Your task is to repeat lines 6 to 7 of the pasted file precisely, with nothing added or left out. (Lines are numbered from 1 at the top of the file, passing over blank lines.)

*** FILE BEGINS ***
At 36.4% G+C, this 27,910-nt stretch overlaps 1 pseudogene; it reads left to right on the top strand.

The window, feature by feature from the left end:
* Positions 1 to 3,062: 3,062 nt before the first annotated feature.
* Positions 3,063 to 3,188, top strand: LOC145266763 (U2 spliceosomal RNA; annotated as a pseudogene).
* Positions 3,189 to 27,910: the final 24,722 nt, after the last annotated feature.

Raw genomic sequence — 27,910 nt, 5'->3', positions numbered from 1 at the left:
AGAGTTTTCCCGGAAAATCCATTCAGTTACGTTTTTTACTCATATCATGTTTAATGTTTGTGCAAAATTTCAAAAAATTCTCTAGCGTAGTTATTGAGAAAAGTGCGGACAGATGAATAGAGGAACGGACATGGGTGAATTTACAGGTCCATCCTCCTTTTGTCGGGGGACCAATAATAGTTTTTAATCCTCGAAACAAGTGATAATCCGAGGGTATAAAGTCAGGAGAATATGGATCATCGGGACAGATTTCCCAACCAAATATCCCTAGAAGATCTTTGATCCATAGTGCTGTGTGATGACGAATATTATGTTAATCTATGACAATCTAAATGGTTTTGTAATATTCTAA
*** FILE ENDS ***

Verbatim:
Raw genomic sequence — 27,910 nt, 5'->3', positions numbered from 1 at the left:
AGAGTTTTCCCGGAAAATCCATTCAGTTACGTTTTTTACTCATATCATGTTTAATGTTTGTGCAAAATTTCAAAAAATTCTCTAGCGTAGTTATTGAGAAAAGTGCGGACAGATGAATAGAGGAACGGACATGGGTGAATTTACAGGTCCATCCTCCTTTTGTCGGGGGACCAATAATAGTTTTTAATCCTCGAAACAAGTGATAATCCGAGGGTATAAAGTCAGGAGAATATGGATCATCGGGACAGATTTCCCAACCAAATATCCCTAGAAGATCTTTGATCCATAGTGCTGTGTGATGACGAATATTATGTTAATCTATGACAATCTAAATGGTTTTGTAATATTCTAA